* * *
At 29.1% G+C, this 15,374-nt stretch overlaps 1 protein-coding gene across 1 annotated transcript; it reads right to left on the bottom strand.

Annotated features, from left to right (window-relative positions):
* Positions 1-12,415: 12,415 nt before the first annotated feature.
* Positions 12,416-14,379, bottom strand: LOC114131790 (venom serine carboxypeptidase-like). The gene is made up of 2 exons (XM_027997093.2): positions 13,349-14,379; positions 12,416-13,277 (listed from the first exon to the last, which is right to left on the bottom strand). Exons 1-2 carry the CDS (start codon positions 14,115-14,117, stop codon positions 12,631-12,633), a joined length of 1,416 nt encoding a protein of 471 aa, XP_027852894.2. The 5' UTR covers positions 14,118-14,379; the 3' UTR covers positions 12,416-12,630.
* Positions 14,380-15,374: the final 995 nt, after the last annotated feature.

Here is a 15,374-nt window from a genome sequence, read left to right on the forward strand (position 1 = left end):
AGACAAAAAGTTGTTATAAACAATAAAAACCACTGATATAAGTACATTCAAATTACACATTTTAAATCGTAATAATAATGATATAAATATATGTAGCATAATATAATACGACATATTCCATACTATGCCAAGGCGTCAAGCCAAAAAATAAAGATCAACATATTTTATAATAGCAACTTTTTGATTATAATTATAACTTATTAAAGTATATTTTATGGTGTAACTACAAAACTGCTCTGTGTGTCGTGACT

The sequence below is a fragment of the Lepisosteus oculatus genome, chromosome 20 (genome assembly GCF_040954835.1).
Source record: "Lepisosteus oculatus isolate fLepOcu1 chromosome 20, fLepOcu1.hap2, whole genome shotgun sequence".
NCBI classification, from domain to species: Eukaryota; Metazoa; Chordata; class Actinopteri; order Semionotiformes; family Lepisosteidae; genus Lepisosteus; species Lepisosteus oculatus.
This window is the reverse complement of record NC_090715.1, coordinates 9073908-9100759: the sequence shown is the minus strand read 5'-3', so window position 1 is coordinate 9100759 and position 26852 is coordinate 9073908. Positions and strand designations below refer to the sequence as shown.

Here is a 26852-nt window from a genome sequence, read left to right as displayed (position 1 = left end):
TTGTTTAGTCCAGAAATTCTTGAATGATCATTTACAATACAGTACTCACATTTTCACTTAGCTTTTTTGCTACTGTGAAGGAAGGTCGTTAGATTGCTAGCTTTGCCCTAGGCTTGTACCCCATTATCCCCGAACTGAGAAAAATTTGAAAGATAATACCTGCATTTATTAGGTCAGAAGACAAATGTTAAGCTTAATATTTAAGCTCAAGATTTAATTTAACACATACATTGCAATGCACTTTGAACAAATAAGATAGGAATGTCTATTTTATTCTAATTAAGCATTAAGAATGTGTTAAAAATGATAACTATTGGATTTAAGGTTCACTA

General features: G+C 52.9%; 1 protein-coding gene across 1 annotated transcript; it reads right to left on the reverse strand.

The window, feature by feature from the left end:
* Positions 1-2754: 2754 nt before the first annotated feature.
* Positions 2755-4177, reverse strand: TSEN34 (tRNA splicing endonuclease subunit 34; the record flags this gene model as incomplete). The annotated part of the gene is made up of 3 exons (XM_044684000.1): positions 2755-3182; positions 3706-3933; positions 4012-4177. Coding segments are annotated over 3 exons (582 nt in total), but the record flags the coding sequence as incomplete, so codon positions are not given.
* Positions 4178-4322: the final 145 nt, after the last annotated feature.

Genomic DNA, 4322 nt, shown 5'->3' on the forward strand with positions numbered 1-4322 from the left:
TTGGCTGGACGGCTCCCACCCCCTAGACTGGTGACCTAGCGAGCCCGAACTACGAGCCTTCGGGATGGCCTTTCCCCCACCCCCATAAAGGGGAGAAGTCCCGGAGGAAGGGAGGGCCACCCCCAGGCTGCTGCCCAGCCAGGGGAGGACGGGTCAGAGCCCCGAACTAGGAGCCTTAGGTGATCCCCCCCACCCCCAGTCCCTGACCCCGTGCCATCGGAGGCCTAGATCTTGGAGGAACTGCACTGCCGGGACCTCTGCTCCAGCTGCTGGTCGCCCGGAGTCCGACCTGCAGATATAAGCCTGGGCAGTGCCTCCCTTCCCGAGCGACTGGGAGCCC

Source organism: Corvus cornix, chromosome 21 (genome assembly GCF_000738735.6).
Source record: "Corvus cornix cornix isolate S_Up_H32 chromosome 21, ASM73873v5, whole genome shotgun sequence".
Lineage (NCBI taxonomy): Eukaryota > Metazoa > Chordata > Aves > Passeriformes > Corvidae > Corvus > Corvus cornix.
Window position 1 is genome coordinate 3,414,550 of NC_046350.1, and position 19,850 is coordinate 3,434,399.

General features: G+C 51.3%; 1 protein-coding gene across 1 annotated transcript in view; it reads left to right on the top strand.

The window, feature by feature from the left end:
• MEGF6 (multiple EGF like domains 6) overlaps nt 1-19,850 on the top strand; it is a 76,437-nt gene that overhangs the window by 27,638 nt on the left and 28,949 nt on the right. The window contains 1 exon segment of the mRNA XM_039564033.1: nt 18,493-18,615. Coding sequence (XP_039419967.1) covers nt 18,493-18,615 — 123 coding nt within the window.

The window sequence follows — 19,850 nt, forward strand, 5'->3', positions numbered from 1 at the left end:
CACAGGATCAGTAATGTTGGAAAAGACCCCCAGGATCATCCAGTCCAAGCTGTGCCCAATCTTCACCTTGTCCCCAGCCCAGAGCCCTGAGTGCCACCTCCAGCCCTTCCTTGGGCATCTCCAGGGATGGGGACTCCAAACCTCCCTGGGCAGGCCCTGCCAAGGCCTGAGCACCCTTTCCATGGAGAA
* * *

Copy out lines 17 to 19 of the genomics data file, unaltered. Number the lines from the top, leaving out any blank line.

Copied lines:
* Positions 2755-4177, reverse strand: TSEN34 (tRNA splicing endonuclease subunit 34; the record flags this gene model as incomplete). The annotated part of the gene is made up of 3 exons (XM_044684000.1): positions 2755-3182; positions 3706-3933; positions 4012-4177. Coding segments are annotated over 3 exons (582 nt in total), but the record flags the coding sequence as incomplete, so codon positions are not given.
* Positions 4178-4322: the final 145 nt, after the last annotated feature.

Genomic DNA, 4322 nt, shown 5'->3' on the forward strand with positions numbered 1-4322 from the left: